Now, some of the Israelis who participated in the ambush of the policemen have come forward to describe in detail what happened and to denounce it as a crime. The soldiers say that the Palestinians they killed had no role in the attack on the soldiers, but were chosen because they were readily available targets, and that the Palestinian officers were mowed down without being given a chance to surrender.

"Some of them could have been terrorists and some of them could not -- we didn't care, actually," Levi said. "I felt that I wanted to kill. It smelled like revenge, and it's not what an army in a democratic society should do. It didn't smell good."

The spokesman's office of the Israeli army, in response to questions, issued a statement saying Palestinian policemen were targeted that night because they had "facilitated the passage and actively assisted the terrorists who passed through these checkpoints to carry out murderous attacks against Israeli civilians and soldiers." The army, it said, had been instructed by Israel's civilian leaders "to change the mode of operation and adjust it to the harsh reality on the ground."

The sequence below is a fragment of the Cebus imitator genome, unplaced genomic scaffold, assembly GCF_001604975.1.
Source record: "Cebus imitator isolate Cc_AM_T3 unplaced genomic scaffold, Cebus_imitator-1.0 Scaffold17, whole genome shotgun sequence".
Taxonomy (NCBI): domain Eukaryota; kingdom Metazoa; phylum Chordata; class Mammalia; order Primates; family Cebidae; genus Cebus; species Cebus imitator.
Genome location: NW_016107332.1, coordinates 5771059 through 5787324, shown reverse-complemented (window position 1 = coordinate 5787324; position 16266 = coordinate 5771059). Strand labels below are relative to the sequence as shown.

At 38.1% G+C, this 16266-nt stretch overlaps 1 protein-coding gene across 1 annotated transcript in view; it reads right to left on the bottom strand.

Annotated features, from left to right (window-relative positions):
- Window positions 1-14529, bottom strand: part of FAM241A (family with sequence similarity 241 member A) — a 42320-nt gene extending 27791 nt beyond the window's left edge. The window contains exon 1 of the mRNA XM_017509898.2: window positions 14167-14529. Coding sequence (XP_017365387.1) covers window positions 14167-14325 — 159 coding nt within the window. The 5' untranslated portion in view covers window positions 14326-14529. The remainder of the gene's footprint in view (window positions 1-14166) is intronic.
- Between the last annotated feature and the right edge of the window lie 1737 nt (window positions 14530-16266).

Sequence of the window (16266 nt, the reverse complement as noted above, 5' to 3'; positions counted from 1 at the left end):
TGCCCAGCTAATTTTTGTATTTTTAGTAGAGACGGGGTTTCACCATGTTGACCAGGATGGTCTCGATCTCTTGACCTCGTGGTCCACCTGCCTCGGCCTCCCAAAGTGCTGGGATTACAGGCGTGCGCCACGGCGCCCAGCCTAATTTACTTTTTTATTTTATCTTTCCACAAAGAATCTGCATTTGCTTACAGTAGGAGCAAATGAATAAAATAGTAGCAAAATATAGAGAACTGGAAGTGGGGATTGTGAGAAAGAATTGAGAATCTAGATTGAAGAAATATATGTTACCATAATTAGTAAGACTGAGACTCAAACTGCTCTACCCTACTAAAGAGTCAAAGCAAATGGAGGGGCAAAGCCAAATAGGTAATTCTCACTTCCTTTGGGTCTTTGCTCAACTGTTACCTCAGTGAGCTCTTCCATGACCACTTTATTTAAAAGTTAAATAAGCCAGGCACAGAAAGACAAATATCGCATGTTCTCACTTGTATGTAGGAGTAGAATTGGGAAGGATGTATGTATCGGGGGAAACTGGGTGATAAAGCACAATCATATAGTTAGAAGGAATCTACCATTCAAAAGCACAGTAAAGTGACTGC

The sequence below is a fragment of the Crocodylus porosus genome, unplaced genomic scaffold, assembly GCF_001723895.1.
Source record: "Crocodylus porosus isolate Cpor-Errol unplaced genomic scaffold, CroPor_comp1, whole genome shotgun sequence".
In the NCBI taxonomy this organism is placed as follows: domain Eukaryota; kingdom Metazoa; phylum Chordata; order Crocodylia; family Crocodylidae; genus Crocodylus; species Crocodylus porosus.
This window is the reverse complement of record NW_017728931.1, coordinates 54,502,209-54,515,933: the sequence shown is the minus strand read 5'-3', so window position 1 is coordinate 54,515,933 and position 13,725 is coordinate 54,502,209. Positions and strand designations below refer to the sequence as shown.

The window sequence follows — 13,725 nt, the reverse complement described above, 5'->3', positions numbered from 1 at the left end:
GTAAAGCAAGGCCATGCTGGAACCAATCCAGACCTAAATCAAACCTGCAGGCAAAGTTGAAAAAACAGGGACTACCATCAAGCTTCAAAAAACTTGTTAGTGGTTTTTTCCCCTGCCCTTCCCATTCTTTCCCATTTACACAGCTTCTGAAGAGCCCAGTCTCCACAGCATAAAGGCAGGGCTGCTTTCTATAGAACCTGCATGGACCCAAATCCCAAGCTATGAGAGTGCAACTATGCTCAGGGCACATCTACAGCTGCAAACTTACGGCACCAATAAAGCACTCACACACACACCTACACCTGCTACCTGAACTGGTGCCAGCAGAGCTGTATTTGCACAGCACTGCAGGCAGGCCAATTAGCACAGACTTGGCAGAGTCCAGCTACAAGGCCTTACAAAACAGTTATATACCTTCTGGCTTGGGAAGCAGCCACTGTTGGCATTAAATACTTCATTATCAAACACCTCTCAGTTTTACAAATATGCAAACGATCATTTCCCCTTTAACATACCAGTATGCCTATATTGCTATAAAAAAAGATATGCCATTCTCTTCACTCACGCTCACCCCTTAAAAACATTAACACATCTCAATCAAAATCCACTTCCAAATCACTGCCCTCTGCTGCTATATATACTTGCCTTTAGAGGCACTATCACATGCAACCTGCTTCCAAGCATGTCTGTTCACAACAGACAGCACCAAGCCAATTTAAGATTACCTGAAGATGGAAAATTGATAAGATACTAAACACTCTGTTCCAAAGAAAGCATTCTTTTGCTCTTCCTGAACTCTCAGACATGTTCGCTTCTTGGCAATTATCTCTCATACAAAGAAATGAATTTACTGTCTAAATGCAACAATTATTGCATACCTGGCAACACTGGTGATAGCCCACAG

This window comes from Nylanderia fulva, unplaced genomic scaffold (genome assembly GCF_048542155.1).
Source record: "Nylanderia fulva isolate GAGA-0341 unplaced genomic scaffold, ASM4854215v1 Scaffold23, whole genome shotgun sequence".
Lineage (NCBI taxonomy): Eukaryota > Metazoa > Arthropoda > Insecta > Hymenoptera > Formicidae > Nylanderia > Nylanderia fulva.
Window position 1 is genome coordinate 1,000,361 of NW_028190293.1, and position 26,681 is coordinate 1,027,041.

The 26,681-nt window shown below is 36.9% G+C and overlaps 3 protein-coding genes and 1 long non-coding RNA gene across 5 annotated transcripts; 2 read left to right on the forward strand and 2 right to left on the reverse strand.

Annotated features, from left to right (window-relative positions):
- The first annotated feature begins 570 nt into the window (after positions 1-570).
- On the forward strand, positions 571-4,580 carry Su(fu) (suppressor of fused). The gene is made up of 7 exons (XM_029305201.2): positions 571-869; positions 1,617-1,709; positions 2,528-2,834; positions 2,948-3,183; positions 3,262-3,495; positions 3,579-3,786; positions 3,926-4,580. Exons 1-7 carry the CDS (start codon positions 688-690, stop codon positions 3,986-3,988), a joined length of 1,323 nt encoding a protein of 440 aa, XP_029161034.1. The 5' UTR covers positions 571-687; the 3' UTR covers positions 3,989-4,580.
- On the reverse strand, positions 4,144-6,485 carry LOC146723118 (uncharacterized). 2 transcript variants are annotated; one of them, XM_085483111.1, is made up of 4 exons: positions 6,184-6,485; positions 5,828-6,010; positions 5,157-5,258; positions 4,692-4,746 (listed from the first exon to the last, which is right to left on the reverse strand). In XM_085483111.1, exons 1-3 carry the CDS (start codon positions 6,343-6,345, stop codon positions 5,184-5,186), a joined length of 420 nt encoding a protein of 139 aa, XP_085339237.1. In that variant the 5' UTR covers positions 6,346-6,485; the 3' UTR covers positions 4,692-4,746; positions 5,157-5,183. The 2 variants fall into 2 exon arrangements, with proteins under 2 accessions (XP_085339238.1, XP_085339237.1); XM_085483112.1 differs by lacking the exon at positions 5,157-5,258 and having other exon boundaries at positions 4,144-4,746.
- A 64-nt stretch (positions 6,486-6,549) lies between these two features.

Because the killings were carried out according to orders, added a military official who spoke on condition of anonymity, no investigation was ever conducted.

It is rare for soldiers from elite units to discuss military operations, especially those that involved killing. But two ex-soldiers have given statements to Breaking the Silence, an organization of army veterans opposed to the Israeli occupation of the West Bank and Gaza Strip, and several spoke anonymously to the Maariv newspaper, which published a report on the incident June 3.

Since then, the army has not disputed any of the details in the soldiers' accounts. One opposition member of parliament has called for an investigation, as has an editorial in the Haaretz newspaper. Otherwise, public reaction has been minimal.